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This website replays the Apollo 11 mission as it happened, 50 years ago. It consists entirely of historical material, all timed to Ground Elapsed Time--the master mission clock. Footage of Mission Control, film shot by the astronauts, and television broadcasts transmitted from space and the surface of the Moon, have been painstakingly placed to the very moments they were shot during the mission, as has every photograph taken, and every word spoken.
Upon starting the application, select whether to begin one minute before launch, or click "Now" to drop in exactly 50 years ago, to-the-second during the anniversary.
Navigate to any moment of the mission using the time navigator at the top of the screen. The top bar is the entire mission with two bars below it providing magnification. Selecting transcript items, photos, commentary items, or guided tour moments, also jumps the mission time to the moment they occurred.
Main mission audio consists of space-to-ground (left ear), capcom loop (right ear), and on-board recorder (center, when available). Selecting a Mission Control audio channel mutes the main audio, opens the Mission Control audio panel, and plays the "live" audio of that Mission Control position. Change channels by selecting the seats in mission control. Closing the Mission Control audio panel will unmute the main audio and continue mission playback.
These 50 channels of Mission Control audio have only recently been digitized and restored, and are made publicly available here for the first time. They total over 11,000 hours in length.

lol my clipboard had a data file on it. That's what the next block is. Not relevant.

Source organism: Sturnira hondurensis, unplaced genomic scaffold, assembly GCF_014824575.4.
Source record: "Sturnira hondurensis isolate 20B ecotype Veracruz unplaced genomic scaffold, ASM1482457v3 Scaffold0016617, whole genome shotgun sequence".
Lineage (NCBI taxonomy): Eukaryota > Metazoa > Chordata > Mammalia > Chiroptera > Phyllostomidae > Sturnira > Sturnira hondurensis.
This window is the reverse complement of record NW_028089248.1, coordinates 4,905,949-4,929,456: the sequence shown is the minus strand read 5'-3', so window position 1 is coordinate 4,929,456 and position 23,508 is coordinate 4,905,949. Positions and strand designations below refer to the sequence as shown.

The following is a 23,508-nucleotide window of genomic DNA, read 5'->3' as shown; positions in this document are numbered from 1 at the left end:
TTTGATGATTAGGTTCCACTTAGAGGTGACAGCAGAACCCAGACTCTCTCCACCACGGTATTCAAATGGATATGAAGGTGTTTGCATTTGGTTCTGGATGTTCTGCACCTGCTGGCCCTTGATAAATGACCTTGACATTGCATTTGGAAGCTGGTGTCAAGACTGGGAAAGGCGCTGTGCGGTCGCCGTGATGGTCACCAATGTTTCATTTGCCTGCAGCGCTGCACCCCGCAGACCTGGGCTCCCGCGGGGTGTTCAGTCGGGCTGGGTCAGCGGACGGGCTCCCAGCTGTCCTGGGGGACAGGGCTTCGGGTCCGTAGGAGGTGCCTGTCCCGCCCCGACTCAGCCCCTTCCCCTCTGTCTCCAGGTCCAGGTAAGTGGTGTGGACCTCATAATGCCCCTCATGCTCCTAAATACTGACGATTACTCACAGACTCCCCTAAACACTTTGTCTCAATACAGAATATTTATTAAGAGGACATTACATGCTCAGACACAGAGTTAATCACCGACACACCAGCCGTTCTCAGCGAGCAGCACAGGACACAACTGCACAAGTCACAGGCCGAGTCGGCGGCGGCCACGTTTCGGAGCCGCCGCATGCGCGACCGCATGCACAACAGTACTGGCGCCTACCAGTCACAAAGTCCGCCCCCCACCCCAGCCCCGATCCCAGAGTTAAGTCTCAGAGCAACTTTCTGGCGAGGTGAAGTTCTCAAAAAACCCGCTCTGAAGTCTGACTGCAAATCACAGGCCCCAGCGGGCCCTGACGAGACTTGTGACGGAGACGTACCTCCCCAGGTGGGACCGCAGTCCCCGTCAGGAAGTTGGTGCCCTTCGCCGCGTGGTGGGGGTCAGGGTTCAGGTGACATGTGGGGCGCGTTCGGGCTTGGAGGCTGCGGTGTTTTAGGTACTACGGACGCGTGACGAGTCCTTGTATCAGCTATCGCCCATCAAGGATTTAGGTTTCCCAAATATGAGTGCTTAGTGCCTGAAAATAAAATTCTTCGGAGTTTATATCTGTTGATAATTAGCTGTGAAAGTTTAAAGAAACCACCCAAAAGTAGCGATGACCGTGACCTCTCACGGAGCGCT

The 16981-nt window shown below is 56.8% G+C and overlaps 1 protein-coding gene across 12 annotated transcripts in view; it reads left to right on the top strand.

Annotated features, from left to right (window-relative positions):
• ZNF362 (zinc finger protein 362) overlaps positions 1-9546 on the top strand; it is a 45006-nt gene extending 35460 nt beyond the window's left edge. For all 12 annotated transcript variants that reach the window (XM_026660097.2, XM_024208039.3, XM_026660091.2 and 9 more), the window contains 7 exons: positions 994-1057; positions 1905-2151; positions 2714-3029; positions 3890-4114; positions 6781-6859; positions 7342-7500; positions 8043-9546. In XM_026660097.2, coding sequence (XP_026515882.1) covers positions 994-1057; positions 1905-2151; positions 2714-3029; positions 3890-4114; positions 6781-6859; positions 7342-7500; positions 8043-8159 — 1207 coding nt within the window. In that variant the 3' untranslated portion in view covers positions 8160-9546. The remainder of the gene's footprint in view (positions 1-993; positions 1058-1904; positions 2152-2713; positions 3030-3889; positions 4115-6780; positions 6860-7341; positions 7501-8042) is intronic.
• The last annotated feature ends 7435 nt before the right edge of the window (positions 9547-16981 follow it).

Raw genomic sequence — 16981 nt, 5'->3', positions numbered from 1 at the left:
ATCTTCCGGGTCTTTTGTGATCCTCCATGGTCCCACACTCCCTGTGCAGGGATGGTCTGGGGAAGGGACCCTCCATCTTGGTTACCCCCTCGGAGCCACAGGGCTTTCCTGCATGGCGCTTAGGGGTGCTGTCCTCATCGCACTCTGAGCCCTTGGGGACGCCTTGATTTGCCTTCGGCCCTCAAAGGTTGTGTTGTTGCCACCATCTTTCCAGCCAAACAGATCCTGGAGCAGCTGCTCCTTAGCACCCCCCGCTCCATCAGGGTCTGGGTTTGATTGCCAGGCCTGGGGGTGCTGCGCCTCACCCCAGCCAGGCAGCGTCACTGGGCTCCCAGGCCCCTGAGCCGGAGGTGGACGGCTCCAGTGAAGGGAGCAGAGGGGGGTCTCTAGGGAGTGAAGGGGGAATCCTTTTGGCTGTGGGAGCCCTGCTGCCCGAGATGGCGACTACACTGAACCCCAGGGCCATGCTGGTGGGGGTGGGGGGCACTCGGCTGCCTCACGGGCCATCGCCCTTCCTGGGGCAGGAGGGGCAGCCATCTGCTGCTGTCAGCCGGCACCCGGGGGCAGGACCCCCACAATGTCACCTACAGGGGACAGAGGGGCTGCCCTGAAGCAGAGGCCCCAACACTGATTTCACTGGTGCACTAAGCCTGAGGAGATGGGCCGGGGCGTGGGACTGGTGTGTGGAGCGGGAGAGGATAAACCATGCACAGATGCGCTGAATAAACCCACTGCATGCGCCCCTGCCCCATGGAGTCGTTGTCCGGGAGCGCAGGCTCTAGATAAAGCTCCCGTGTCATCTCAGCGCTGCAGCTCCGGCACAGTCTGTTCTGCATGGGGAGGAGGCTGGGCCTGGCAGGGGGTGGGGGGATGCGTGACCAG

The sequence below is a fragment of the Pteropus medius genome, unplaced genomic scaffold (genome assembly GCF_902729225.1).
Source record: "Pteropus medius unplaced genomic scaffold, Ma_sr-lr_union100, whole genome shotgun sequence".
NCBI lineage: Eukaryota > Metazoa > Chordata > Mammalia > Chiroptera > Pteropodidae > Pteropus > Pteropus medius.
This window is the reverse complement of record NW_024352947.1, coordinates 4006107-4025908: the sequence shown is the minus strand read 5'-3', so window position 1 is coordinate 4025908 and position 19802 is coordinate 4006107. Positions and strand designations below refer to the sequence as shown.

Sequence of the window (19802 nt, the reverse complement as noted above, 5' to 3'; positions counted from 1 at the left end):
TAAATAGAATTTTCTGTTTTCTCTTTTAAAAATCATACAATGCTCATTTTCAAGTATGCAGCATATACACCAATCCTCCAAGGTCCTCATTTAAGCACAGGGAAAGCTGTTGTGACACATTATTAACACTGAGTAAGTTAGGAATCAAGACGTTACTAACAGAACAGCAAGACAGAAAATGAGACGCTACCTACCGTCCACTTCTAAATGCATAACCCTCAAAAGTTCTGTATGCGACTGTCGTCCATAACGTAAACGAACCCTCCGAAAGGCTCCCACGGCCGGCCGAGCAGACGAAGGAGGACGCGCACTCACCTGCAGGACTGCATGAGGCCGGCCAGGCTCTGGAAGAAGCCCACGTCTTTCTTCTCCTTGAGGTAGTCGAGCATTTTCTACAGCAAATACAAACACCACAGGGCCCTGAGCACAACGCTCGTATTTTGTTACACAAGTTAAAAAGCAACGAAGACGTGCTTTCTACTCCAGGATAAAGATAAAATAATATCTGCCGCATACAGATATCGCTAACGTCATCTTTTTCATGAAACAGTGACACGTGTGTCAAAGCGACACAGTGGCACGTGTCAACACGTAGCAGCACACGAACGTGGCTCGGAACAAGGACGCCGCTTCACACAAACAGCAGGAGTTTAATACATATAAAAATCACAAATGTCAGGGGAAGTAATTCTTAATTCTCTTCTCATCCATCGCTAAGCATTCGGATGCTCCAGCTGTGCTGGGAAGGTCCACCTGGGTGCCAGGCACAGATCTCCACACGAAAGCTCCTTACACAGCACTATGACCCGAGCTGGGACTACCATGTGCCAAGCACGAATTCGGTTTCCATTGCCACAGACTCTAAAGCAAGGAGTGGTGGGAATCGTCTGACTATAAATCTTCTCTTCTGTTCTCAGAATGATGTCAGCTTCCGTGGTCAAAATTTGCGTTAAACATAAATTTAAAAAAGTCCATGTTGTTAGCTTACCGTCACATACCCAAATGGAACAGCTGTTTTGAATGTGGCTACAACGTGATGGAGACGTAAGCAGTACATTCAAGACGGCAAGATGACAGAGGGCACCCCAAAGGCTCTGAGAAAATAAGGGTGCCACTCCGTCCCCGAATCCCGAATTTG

joined:Nov 11, 2000
joined:Nov 11, 2000
The space mission software had to be man-rated. Not only did it have to work, it had to work the first time. Not only did the software itself have to be ultra-reliable, it needed to be able to perform error detection and recovery in real time. Our languages dared us to make the most subtle of errors. We were on our own to come up with rules for building software. What we learned from the errors was full of surprises.
Women got those men to the moon. And home again.The recent PBS documentary on the Apollo missions featured assorted interviews with Poppy Northcutt. That is, interviews with her today, but also cheesy mid-60s-vintage interviews where they kept asking if the presence of an attractive blonde in a miniskirt isn't a distraction to her coworkers. I was a bit disappointed that Young Poppy didn't think to reply huffily that the question is an insult because her coworkers are all highly trained, educated professionals, and if they're distracted by a miniskirt they have no business being there.